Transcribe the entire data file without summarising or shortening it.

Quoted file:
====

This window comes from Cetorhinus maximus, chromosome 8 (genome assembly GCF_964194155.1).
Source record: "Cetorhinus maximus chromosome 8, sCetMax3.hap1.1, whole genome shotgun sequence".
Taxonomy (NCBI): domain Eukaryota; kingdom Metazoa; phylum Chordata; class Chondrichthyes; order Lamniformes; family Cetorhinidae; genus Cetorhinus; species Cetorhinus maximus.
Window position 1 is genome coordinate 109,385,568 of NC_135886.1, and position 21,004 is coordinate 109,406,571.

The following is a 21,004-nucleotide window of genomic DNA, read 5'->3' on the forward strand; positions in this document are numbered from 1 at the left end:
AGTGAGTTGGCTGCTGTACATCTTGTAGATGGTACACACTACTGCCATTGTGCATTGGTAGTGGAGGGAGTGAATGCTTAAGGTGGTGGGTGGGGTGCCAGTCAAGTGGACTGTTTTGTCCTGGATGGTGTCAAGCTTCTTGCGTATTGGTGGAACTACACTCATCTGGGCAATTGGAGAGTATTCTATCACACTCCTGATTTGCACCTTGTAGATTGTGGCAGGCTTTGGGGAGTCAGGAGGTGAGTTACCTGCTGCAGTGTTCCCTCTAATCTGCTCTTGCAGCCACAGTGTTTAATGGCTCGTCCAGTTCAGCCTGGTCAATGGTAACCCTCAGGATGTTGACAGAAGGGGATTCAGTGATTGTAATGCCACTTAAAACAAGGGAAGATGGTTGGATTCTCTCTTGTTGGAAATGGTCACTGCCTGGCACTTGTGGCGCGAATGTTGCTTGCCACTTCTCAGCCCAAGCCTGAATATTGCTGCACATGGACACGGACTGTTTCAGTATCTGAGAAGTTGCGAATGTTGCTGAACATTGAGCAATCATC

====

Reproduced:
This window comes from Cetorhinus maximus, chromosome 8 (genome assembly GCF_964194155.1).
Source record: "Cetorhinus maximus chromosome 8, sCetMax3.hap1.1, whole genome shotgun sequence".
Taxonomy (NCBI): domain Eukaryota; kingdom Metazoa; phylum Chordata; class Chondrichthyes; order Lamniformes; family Cetorhinidae; genus Cetorhinus; species Cetorhinus maximus.
Window position 1 is genome coordinate 109,385,568 of NC_135886.1, and position 21,004 is coordinate 109,406,571.

The following is a 21,004-nucleotide window of genomic DNA, read 5'->3' on the forward strand; positions in this document are numbered from 1 at the left end:
AGTGAGTTGGCTGCTGTACATCTTGTAGATGGTACACACTACTGCCATTGTGCATTGGTAGTGGAGGGAGTGAATGCTTAAGGTGGTGGGTGGGGTGCCAGTCAAGTGGACTGTTTTGTCCTGGATGGTGTCAAGCTTCTTGCGTATTGGTGGAACTACACTCATCTGGGCAATTGGAGAGTATTCTATCACACTCCTGATTTGCACCTTGTAGATTGTGGCAGGCTTTGGGGAGTCAGGAGGTGAGTTACCTGCTGCAGTGTTCCCTCTAATCTGCTCTTGCAGCCACAGTGTTTAATGGCTCGTCCAGTTCAGCCTGGTCAATGGTAACCCTCAGGATGTTGACAGAAGGGGATTCAGTGATTGTAATGCCACTTAAAACAAGGGAAGATGGTTGGATTCTCTCTTGTTGGAAATGGTCACTGCCTGGCACTTGTGGCGCGAATGTTGCTTGCCACTTCTCAGCCCAAGCCTGAATATTGCTGCACATGGACACGGACTGTTTCAGTATCTGAGAAGTTGCGAATGTTGCTGAACATTGAGCAATCATC